As Iran Tensions Rise, Rep. Ro Khanna Says War Is 'Not in Our Strategic Interest'

July 18, 2019

By Justin Chermol & Megan Pratz

After Iran's Revolutionary Guard seized a foreign tanker accused of smuggling oil through the Strait of Hormuz Thursday morning, President Trump announced a Navy ship has shot down an Iranian drone.

"The [USS] Boxer took defensive action against an Iranian drone," Trump said in a flag presentation ceremony at the White House with Prime Minister Mark Rutte of the Netherlands.

"The drone was immediately destroyed," Trump added.

Those escalations have made officials, including Rep. Ro Khanna (D-Calif.) nervous about potential U.S. military action in the Middle East, as Tehran and Washington continue to spar over the strait, one of the most important passageways for oil shipping in the world.

"Iran has about .55 percent of global GDP, we're at 24 percent, China is at 15 percent, the entire Middle East is at 3.5 percent, it's just not in our strategic interest to spend trillions of dollars on another war that could be better spent on broadband here, on education, on infrastructure," Khanna told Cheddar Thursday.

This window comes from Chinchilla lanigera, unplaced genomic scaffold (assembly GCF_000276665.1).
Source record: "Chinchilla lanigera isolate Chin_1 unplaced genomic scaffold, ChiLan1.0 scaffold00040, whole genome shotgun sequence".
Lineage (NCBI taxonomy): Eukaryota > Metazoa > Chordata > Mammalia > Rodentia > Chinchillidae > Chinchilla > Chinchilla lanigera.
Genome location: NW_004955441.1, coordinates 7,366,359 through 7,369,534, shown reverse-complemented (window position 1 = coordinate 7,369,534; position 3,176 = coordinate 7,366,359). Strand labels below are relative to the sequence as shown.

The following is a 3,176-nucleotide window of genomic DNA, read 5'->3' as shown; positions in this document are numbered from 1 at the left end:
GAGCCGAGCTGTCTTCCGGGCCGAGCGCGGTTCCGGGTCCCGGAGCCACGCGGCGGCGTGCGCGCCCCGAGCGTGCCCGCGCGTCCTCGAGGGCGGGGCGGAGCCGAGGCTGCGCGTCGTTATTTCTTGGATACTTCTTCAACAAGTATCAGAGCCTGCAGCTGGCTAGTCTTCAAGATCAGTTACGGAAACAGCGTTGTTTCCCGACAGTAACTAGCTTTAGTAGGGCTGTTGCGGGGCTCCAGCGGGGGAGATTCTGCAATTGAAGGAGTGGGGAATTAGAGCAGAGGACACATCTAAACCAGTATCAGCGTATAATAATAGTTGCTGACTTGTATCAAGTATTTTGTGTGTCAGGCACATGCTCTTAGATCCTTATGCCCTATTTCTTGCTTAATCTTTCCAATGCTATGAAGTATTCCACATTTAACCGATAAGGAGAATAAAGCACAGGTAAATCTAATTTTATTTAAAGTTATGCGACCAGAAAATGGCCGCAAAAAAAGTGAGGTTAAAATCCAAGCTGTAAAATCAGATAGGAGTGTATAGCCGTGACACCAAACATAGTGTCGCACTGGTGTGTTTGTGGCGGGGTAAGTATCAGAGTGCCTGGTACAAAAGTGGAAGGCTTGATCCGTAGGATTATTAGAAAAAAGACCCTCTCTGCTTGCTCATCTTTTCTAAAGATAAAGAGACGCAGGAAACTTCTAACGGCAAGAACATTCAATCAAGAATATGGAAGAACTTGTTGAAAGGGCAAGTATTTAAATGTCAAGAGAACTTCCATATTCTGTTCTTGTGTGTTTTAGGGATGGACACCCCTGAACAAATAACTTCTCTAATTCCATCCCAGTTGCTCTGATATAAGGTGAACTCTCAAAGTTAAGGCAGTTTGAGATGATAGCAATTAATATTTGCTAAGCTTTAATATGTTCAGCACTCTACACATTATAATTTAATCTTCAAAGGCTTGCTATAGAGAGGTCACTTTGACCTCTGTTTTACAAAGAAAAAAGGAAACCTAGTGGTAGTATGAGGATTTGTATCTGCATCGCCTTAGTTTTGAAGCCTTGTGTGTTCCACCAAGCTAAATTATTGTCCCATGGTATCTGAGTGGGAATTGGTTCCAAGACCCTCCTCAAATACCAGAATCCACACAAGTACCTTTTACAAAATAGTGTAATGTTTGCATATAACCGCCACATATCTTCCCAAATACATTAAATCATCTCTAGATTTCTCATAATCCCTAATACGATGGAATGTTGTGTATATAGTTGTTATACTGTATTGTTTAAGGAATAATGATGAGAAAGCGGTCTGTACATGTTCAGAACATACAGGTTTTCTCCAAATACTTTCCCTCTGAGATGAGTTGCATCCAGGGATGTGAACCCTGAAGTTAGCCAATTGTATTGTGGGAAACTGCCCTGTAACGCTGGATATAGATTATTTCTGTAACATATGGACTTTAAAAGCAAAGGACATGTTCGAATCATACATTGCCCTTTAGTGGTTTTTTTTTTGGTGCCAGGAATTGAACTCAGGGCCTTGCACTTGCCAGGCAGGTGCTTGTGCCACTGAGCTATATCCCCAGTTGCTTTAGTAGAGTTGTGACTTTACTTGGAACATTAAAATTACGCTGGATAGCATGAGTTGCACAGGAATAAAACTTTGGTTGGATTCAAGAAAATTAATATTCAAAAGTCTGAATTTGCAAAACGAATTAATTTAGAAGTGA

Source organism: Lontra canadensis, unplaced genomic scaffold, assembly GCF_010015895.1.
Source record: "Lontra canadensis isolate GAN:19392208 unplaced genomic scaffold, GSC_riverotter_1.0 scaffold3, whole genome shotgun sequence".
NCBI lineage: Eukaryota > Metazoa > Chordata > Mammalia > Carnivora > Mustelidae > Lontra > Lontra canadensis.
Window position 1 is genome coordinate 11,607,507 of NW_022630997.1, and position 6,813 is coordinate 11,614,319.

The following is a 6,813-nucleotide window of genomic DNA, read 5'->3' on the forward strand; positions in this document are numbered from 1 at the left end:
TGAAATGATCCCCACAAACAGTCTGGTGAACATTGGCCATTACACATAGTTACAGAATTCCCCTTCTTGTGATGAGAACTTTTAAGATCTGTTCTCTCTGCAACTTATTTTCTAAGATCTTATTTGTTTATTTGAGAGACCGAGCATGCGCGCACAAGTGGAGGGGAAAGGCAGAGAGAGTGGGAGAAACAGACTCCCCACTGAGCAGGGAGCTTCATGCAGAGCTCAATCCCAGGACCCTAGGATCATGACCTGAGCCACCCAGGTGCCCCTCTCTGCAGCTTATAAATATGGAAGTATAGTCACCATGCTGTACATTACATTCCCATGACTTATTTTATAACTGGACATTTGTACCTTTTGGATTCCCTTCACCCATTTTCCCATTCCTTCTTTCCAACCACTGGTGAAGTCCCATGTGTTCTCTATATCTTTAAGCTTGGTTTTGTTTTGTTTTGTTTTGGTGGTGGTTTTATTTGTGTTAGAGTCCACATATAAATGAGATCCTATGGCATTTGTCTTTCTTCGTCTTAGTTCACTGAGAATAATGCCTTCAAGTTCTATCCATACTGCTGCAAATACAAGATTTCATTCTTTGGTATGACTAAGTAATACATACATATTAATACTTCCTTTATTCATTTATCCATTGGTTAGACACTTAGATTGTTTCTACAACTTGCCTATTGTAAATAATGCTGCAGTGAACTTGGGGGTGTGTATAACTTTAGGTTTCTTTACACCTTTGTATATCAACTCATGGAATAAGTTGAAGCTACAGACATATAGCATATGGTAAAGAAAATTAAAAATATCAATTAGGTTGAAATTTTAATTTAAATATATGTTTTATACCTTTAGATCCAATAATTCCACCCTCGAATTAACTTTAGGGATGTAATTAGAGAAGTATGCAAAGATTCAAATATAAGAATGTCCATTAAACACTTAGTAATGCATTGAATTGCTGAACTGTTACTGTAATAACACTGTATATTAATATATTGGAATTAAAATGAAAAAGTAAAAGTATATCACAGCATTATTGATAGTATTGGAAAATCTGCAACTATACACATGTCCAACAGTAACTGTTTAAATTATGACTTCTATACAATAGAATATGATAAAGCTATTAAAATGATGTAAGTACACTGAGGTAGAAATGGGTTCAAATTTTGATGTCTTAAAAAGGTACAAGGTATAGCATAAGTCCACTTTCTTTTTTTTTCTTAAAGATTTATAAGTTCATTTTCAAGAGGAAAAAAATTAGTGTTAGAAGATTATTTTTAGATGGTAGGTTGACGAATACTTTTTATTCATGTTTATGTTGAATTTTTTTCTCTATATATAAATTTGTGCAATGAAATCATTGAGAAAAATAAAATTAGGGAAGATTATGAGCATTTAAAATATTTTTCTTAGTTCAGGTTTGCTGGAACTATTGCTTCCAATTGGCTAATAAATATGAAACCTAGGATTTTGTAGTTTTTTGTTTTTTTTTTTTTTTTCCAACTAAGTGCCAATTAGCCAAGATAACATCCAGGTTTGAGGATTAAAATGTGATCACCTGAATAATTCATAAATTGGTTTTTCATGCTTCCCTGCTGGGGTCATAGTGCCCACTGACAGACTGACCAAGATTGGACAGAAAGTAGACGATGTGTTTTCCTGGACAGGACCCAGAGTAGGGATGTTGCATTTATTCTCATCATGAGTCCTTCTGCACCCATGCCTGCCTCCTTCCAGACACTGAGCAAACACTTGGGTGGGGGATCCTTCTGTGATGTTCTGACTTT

Last week, Khanna and Rep. Matt Gaetz's (R-Fla.) bipartisan amendment to the annual National Defense Authorization Act in order to prohibit funds from being used with a war against Iran passed 251-170. Khanna called the amendment's sweeping victory in the House "historic", adding: "It will really show that our nation has learned its lesson."

It will now move on to the Senate, where he hopes it will be added to the defense funding bill.

"This amendment affirms what President Trump knows and believes: unfocused, unconstitutional, unending wars in the Middle East make America weaker, not stronger," Gaetz said in a statement.

In May of last year, President Trump announced the U.S. exit from the 2015 Iran Nuclear Deal. Trump has called the deal, brokered by President Obama, the "worst deal ever."

Khanna says, were it up to him, he would immediately get back into the agreement: "That's what helped prevent Iran from going nuclear," he said, adding: "Even Secretary Mattis and General Dunford all said that Iran was complying with that."